Historical Games Thread

durecellrabbit

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What's the book? I only wanted to comment on what I'd interacted with! The gladiator thing is weird, I think there's some reference to gladiators fighting in one of the civil war battles when Sulla was marching on Rome itself[1], but aside from historicity that should be part of a specific sub-list, not for everyone bar Brutus. But I didn't really associate this sort of ahistorical "colour" with "old fashioned", I suppose.

[1] I can't find it in Appian, and it occurs to me that if I read it in a non-scholarly secondary source it may descend from dubious translation[2]. The Loeb Classical Library translation makes numerous references to "gladiators" where that may be the Latin word used, but from context the meaning is clearly "swordsman" in a more general sense. It doesn't appear in his account of the Colline Gate though.

[2] I've definitely encountered early-to-mid 20th century translations of ancient historians who realize that both English and ancient Greek have multiple words for "long pointy stick" but not that they refer to pointy sticks of different lengths and function or are in any sort of correspondence with each other. "Alexander seized a pike from one of his guards and hurled it at Cleitus..."[3].

[3] Not as bad as the translator of Tacitus who decided every Roman military and political term needed to be converted to its modern-ish British equivalent. "Then Germanicus went with four regiments...".
I've seen that reference to gladiators before but have assumed it's related to be violence in and around Rome rather than part of the field armies.

The ahistorical "colour" options seem to be less common these days. Looking at recent rules with army lists online like To the Strongest or Mortem et Gloriam or the computer game Fields of Glory 2 (Computerised version of FoG) these option tend to disappear.


The book is Classical Greek Tactics: A Cultural History by Roel Konijnendijk. I picked it up, or rather borrow since it's expensive, because the author does a lot of work on the askhistorians subreddit. I've read 4 chapter so far which have covered the histography of classical Greek warfare, training or lack of for Greek soldiers, what sort of battles they fought and where, importance of light infantry and cavalry and how they deployed their formations. The author deal directly with primary Greek sources and later historians and how he draws his answers from them. It's been a very good read so far.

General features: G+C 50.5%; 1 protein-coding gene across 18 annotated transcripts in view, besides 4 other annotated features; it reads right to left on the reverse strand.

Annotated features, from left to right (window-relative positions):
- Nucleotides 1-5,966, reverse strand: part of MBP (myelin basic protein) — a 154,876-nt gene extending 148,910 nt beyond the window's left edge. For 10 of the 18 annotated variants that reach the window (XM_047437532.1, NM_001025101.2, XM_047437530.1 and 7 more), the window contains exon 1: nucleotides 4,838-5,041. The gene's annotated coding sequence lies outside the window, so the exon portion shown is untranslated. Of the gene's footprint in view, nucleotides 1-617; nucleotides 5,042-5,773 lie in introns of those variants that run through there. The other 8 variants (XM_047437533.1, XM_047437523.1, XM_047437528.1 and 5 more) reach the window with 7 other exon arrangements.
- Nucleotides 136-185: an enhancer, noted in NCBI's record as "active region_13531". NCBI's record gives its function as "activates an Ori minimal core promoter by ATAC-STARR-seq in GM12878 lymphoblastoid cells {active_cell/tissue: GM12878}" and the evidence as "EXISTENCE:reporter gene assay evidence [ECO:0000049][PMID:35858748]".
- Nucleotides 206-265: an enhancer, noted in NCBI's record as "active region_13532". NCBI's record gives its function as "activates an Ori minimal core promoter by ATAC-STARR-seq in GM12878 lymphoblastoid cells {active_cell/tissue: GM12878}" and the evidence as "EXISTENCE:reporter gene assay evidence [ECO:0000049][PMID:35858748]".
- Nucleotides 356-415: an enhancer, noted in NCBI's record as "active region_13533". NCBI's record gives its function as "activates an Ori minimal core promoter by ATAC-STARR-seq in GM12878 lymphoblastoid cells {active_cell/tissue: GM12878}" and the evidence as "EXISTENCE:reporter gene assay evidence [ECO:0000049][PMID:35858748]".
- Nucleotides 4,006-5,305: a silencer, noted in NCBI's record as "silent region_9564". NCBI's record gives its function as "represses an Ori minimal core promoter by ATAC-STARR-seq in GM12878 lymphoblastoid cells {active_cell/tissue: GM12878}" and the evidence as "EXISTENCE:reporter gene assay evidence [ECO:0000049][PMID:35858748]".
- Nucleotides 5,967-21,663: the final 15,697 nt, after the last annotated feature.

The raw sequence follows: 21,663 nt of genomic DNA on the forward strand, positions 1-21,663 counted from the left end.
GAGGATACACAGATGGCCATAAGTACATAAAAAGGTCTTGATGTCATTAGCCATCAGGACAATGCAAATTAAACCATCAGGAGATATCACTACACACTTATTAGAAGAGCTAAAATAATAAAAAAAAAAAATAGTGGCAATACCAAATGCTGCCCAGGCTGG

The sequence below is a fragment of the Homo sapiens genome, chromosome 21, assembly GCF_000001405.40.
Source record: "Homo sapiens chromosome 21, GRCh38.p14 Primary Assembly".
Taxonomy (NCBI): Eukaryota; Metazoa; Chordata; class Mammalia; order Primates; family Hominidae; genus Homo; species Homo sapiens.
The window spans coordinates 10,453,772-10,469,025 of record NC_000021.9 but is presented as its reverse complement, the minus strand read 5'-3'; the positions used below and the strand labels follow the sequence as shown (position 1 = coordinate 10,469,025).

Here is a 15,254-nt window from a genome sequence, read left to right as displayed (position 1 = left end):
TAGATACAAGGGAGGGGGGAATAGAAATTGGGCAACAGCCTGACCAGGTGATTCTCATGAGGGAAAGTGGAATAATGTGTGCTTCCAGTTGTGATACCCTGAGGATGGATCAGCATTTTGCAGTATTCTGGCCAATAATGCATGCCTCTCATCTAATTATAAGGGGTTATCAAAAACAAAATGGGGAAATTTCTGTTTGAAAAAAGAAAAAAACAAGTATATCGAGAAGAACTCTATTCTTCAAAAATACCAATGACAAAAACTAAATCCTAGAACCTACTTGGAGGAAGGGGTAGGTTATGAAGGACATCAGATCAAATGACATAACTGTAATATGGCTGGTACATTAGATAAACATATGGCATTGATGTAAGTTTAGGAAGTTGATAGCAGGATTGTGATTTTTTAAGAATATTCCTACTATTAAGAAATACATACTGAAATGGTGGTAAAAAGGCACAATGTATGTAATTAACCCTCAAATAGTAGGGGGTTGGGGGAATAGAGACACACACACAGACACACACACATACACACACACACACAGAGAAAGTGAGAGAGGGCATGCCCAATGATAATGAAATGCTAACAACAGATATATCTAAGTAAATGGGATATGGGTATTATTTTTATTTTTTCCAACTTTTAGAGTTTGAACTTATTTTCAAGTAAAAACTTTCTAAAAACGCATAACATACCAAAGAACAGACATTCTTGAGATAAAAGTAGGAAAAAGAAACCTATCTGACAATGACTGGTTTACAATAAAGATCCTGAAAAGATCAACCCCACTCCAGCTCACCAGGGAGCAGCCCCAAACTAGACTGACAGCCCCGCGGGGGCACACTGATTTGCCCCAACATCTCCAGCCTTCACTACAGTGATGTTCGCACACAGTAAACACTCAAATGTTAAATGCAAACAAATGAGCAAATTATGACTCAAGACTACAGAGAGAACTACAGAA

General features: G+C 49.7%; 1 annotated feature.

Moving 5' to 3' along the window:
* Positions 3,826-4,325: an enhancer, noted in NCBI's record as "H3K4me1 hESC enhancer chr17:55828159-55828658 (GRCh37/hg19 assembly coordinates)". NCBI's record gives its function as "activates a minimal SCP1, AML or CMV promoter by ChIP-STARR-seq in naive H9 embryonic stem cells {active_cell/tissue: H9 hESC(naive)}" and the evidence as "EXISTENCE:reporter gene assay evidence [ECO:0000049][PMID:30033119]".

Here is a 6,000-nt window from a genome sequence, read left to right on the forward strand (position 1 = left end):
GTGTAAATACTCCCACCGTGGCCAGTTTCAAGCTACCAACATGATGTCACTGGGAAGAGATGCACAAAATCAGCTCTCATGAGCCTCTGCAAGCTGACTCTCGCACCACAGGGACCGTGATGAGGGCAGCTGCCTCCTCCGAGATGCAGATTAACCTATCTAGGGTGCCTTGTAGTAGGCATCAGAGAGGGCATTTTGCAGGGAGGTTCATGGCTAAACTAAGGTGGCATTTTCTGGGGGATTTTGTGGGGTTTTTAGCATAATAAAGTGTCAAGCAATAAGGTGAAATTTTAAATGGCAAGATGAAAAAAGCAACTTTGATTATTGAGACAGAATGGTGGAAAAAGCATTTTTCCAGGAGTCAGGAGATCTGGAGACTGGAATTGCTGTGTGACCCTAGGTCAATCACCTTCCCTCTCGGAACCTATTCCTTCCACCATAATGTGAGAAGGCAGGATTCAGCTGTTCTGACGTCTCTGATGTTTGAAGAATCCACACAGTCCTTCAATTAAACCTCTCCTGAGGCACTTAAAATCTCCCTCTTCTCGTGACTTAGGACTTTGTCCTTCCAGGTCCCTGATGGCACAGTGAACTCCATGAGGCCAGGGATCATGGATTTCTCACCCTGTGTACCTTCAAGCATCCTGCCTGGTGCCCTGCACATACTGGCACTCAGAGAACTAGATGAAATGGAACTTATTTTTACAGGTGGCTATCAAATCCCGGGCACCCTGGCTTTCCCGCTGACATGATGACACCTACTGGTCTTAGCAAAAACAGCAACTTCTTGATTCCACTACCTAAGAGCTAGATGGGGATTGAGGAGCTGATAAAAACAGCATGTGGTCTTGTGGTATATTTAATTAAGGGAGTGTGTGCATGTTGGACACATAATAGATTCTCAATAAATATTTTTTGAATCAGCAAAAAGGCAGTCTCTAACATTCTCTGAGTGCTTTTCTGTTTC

Why are all these ancients games so focused on pitched battle between evenly matched armies on relatively open terrain? Sure, such battles were important, but also rare--a decade passed between the outbreak of the Peloponnesian War and Mantinea, and by the time Alexander had fought three of them he had overthrown the most powerful state in history. Some whole wars went by without a single one. But you also have much more common asymmetric scenarios to play out like forcing/defending a pass, ambuscades, opposed river crossings, withdrawing in the face of a superior enemy, mounted harassment of a marching column, and so on, which are all full-army operations for at least one side and far above the scale of a skirmish game. Its not like these sorts of actions are obscure either, I mean, Thermopylae!
Side effect of making the game suitable for tournament or pick up play I think.
 
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ChariotDriver

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To fast forward the best part of three millenia but stay afloat, I'd also pciked up the pdf for Victory at Sea, which was praised upthread (I need to convince my group to play some of these games...). I don't really have anything to say about it currently, except as a comparison to comment on the importance given to scenarios. Why are all these ancients games so focused on pitched battle between evenly matched armies on relatively open terrain? Sure, such battles were important, but also rare--a decade passed between the outbreak of the Peloponnesian War and Mantinea, and by the time Alexander had fought three of them he had overthrown the most powerful state in history. Some whole wars went by without a single one. But you also have much more common asymmetric scenarios to play out like forcing/defending a pass, ambuscades, opposed river crossings, withdrawing in the face of a superior enemy, mounted harassment of a marching column, and so on, which are all full-army operations for at least one side and far above the scale of a skirmish game. Its not like these sorts of actions are obscure either, I mean, Thermopylae!

Edit: Sword and Spear has a few variant scenarios sketched out at the back, but they aren't a major focus and two of the three are pretty close to open battle, just with particular terrain/deployment constraints.